Polymicrobial infections constitute small ecosystems that accommodate several bacterial species. Commonly, these bacteria are investigated in isolation. However, it is unknown to what extent the isolates interact and whether their interactions alter bacterial growth and ecosystem resilience in the presence and absence of antibiotics. We quantified the complete ecological interaction network for 72 bacterial isolates collected from 23 individuals diagnosed with polymicrobial urinary tract infections and found that most interactions cluster based on evolutionary relatedness. Statistical network analysis revealed that competitive and cooperative reciprocal interactions are enriched in the global network, while cooperative interactions are depleted in the individual host community networks. A population dynamics model parameterized by our measurements suggests that interactions restrict community stability, explaining the observed species diversity of these communities. We further show that the clinical isolates frequently protect each other from clinically relevant antibiotics. Together, these results highlight that ecological interactions are crucial for the growth and survival of bacteria in polymicrobial infection communities and affect their assembly and resilience.
First step in using molecular data for microbial food safety risk assessment; hazard identification of Escherichia coli O157 : H7 by coupling genomic data with in vitro adherence to human epithelial cells
Pielaat, Annemarie ; Boer, M.P. ; Wijnands, Lucas M. ; Hoek, A.H.A.M. van; Bouw, El ; Barker, G.C. ; Teunis, P.F.M. ; Aarts, Henk J.M. ; Franz, Eelco - \ 2015
International Journal of Food Microbiology 213 (2015). - ISSN 0168-1605 - p. 130 - 138.
GWAS - Microbiology - Risk assessment - SNP - STEC
The potential for using whole genome sequencing (WGS) data in microbiological risk assessment (MRA) has been discussed on several occasions since the beginning of this century. Still, the proposed heuristic approaches have never been applied in a practical framework. This is due to the non-trivial problem of mapping microbial information consisting of thousands of loci onto a probabilistic scale for risks. The paradigm change for MRA involves translation of multidimensional microbial genotypic information to much reduced (integrated) phenotypic information and onwards to a single measure of human risk (i.e. probability of illness).In this paper a first approach in methodology development is described for the application of WGS data in MRA; this is supported by a practical example. That is, combining genetic data (single nucleotide polymorphisms; SNPs) for Shiga toxin-producing Escherichia coli (STEC) O157 with phenotypic data (in vitro adherence to epithelial cells as a proxy for virulence) leads to hazard identification in a Genome Wide Association Study (GWAS).This application revealed practical implications when using SNP data for MRA. These can be summarized by considering the following main issues: optimum sample size for valid inference on population level, correction for population structure, quantification and calibration of results, reproducibility of the analysis, links with epidemiological data, anchoring and integration of results into a systems biology approach for the translation of molecular studies to human health risk.Future developments in genetic data analysis for MRA should aim at resolving the mapping problem of processing genetic sequences to come to a quantitative description of risk. The development of a clustering scheme focusing on biologically relevant information of the microbe involved would be a useful approach in molecular data reduction for risk assessment.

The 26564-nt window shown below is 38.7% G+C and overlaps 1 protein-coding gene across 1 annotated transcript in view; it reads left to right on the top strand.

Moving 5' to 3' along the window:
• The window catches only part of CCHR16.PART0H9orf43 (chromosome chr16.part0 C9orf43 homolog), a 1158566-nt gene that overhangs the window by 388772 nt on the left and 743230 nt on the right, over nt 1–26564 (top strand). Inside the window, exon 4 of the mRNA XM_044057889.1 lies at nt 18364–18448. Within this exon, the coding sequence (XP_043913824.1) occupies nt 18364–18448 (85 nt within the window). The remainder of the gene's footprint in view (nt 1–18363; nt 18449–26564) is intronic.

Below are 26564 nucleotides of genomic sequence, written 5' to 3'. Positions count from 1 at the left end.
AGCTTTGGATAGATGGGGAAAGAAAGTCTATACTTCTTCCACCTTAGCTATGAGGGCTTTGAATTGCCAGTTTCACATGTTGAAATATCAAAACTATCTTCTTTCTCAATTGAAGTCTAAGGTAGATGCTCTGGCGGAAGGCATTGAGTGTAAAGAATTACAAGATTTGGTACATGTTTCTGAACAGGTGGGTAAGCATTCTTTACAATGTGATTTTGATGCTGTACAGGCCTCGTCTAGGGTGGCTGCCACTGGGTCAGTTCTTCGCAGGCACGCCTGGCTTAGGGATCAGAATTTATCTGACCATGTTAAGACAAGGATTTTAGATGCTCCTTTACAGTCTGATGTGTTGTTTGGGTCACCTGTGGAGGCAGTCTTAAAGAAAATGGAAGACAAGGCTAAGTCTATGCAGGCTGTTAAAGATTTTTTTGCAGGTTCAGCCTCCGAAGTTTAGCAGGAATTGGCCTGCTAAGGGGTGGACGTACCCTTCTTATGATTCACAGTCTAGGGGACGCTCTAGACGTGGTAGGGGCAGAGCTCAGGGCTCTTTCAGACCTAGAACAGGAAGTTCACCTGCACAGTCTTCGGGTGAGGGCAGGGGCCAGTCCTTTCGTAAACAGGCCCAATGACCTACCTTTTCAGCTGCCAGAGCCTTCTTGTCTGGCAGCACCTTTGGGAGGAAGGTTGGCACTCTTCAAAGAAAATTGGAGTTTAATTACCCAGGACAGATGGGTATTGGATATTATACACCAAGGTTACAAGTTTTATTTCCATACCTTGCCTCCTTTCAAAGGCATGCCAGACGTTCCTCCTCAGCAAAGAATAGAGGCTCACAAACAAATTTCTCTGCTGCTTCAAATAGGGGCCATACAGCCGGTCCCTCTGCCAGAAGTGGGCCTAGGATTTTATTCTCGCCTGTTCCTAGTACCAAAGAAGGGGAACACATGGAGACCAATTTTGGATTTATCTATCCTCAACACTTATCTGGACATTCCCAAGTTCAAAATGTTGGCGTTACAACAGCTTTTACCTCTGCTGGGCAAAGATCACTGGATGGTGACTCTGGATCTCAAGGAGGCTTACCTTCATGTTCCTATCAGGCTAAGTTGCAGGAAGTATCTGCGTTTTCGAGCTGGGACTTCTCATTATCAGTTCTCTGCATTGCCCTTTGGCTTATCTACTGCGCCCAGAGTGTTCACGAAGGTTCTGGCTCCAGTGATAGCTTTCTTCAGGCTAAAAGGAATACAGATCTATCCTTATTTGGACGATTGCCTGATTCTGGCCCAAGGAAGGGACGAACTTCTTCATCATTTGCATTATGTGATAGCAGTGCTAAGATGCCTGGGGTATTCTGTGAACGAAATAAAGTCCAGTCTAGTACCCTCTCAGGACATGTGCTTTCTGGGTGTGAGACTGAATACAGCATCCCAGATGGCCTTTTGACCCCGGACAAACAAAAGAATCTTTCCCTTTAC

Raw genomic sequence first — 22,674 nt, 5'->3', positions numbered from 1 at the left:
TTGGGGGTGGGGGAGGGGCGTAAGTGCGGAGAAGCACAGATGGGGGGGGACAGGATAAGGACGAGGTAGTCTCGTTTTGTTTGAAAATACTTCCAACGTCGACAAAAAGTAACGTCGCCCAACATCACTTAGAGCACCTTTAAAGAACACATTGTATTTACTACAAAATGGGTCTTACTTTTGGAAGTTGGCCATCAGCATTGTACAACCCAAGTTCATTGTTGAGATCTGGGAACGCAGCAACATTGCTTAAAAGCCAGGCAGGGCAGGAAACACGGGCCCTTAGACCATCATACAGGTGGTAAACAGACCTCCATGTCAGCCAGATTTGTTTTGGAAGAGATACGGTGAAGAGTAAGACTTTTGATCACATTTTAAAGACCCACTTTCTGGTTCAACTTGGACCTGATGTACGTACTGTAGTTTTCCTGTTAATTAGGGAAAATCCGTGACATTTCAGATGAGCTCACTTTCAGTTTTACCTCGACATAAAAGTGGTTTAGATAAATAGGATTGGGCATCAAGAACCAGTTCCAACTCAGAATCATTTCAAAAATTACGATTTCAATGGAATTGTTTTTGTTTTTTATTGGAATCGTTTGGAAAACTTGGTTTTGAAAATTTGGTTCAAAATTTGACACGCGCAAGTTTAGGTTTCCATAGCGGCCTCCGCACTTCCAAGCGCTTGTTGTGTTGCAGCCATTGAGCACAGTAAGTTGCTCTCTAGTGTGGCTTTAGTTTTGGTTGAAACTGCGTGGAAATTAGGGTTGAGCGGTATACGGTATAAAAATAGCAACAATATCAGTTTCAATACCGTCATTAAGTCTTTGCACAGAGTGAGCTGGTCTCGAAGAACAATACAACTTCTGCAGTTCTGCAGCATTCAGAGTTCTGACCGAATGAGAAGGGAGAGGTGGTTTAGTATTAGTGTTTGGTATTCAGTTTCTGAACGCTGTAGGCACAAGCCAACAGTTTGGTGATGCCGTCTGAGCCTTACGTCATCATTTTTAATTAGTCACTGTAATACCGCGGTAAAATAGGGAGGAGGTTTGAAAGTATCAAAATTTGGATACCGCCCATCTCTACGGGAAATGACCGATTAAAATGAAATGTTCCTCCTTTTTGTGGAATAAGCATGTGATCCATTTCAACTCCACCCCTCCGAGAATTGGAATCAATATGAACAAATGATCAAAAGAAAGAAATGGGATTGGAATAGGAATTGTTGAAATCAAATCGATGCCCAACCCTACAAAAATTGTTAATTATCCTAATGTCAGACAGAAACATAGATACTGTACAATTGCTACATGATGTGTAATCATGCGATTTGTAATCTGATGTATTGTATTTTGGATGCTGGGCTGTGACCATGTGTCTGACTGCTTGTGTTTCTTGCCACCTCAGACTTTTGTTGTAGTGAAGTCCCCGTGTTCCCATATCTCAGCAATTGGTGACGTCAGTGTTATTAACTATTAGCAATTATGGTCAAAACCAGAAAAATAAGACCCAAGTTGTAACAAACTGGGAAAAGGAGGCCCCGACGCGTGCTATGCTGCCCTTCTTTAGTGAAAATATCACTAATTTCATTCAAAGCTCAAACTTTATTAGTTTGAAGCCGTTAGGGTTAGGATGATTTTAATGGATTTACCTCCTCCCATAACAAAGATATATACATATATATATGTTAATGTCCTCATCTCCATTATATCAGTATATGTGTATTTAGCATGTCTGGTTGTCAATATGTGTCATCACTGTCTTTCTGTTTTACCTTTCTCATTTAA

Colonic metaproteomic signatures of active bacteria and the host in obesity
Kolmeder, C.A. ; Ritari, Jarmo ; Verdam, F.J. ; Vos, W.M. de - \ 2015
Proteomics 15 (2015)20. - ISSN 1615-9853 - p. 3544 - 3552.
Composition - Intestinal microbiota - Metaproteomics - Microbiology - Obesity
Obesity is associated with the intestinal microbiota in humans but the underlying mechanisms are yet to be fully understood. Our previous phylogenetic study showed that the faecal microbiota profiles of nonobese versus obese and morbidly obese individuals differed. Here, we have extended this analysis with a characterization of the faecal metaproteome, in order to detect differences at a functional level. Proteins were extracted from crude faecal samples of 29 subjects, separated by 1D gel electrophoresis and characterized using RP LC-MS/MS. The peptide data were analyzed in database searches with two complementary algorithms, OMSSA and X!Tandem, to increase the number of identifications. Evolutionary genealogy of genes: nonsupervised orthologous groups (EggNOG) database searches resulted in the functional annotation of over 90% of the identified microbial and human proteins. Based on both bacterial and human proteins, a clear clustering of obese and nonobese samples was obtained that exceeded the phylogenetic separation in dimension. Moreover, integration of the metaproteomics and phylogenetic datasets revealed notably that the phylum Bacteroidetes was metabolically more active in the obese than nonobese subjects. Finally, significant correlations between clinical measurements and bacterial gene functions were identified. This study emphasizes the importance of integrating data of the host and microbiota to understand their interactions.